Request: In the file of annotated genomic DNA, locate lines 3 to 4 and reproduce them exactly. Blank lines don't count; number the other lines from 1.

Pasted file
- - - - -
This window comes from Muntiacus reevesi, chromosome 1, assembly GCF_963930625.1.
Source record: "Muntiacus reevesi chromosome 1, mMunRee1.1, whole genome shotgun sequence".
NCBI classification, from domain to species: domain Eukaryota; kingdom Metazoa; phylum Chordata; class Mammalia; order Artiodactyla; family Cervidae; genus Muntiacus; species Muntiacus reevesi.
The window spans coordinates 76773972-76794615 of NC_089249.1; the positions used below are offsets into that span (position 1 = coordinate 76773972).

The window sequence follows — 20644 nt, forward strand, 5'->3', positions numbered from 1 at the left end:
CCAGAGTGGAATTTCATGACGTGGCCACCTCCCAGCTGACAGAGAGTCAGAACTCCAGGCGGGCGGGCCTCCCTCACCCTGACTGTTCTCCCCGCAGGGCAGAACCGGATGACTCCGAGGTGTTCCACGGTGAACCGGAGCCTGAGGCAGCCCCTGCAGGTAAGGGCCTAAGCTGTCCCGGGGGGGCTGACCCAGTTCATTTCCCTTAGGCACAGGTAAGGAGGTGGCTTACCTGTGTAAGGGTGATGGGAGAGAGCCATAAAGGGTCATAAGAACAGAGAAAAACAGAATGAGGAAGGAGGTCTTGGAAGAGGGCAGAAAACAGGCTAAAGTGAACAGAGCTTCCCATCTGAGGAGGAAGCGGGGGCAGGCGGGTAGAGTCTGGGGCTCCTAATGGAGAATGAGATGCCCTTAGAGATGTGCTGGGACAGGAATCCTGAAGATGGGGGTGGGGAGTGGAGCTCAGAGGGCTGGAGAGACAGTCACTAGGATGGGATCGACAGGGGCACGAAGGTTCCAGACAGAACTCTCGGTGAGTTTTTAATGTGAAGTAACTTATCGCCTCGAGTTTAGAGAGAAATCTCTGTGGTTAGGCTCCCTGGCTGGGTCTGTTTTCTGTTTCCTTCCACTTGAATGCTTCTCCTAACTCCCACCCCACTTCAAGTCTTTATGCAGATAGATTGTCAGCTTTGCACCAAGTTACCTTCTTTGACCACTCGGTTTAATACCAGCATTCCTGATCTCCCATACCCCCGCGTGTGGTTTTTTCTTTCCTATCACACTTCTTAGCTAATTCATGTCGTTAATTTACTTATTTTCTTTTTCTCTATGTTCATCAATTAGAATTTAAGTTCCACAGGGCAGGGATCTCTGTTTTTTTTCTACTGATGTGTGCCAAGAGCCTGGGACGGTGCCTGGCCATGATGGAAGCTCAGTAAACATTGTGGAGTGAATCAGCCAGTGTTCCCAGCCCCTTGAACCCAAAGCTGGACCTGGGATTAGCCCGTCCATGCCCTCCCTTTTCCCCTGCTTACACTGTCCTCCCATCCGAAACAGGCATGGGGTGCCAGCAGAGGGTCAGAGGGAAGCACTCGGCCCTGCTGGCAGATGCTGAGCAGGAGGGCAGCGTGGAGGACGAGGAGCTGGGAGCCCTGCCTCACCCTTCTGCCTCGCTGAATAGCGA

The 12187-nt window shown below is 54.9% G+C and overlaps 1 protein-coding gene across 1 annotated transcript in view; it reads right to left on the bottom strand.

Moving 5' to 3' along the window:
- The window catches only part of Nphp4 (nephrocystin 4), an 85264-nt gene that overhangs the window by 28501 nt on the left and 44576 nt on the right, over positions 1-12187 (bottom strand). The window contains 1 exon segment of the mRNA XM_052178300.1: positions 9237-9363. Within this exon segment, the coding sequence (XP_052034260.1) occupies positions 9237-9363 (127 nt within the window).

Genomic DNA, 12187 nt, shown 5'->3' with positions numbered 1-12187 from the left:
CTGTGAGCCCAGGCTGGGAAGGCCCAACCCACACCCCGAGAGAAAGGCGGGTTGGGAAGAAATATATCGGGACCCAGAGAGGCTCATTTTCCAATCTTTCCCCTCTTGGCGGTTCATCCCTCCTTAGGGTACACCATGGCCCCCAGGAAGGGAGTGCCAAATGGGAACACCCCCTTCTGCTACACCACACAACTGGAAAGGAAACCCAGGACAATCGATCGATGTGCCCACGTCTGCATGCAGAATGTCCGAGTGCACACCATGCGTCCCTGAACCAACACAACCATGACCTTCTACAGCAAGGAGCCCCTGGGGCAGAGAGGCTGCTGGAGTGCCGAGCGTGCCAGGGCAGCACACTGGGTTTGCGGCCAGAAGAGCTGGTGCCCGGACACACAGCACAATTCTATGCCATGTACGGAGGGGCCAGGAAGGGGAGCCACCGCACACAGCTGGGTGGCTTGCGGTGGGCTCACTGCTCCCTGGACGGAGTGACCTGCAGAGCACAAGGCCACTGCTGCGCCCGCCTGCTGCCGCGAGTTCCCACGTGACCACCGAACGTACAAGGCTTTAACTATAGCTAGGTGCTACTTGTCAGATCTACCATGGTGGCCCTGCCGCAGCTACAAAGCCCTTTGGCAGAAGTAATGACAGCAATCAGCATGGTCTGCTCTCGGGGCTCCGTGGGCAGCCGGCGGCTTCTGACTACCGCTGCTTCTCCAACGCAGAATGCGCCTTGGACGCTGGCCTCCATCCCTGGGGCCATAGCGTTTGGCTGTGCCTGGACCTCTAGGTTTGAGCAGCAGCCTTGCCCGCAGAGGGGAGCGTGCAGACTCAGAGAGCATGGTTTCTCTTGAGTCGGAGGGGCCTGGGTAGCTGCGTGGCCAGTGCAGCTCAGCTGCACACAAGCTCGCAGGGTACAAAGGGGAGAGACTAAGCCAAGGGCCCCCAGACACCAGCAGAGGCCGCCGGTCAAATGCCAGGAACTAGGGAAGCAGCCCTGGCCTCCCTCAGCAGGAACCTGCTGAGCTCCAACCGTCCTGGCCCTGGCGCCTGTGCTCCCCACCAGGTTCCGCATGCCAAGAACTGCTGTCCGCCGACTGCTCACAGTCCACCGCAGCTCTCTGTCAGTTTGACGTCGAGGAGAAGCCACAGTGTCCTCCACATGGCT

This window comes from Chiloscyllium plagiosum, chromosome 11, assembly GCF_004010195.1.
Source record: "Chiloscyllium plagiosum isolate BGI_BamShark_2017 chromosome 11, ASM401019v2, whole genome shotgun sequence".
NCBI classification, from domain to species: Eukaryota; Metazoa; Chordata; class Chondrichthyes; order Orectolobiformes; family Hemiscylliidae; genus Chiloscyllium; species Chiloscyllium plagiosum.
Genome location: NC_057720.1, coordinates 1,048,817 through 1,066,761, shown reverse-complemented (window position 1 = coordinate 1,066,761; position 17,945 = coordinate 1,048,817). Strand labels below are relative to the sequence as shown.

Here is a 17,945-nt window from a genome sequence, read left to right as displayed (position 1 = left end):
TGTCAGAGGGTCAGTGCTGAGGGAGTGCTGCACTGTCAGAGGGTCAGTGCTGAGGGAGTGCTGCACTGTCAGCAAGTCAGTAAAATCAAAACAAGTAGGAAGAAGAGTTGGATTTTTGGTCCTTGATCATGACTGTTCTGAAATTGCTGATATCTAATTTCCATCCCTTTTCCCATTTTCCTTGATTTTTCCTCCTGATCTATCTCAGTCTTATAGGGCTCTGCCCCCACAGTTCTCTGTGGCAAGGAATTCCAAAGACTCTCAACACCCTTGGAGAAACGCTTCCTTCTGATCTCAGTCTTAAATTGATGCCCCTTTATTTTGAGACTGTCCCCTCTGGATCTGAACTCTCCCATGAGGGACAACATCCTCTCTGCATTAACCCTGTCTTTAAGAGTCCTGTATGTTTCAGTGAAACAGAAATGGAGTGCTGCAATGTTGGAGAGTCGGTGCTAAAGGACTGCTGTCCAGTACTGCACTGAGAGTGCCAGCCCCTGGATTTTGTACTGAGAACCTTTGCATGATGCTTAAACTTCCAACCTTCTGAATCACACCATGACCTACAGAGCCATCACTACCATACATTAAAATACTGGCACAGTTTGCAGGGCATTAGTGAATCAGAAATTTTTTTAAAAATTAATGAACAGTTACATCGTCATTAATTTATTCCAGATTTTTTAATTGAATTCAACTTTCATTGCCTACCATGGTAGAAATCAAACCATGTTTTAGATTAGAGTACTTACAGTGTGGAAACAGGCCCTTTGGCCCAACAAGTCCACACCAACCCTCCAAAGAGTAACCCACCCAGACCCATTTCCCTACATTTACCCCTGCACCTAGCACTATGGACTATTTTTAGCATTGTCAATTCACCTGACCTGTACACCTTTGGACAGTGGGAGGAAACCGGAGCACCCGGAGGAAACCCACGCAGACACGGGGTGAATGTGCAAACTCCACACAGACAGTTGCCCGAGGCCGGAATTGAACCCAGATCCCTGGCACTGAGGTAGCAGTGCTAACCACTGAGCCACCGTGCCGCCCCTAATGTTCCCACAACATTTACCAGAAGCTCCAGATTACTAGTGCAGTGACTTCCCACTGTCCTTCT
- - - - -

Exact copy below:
NCBI classification, from domain to species: domain Eukaryota; kingdom Metazoa; phylum Chordata; class Mammalia; order Artiodactyla; family Cervidae; genus Muntiacus; species Muntiacus reevesi.
The window spans coordinates 76773972-76794615 of NC_089249.1; the positions used below are offsets into that span (position 1 = coordinate 76773972).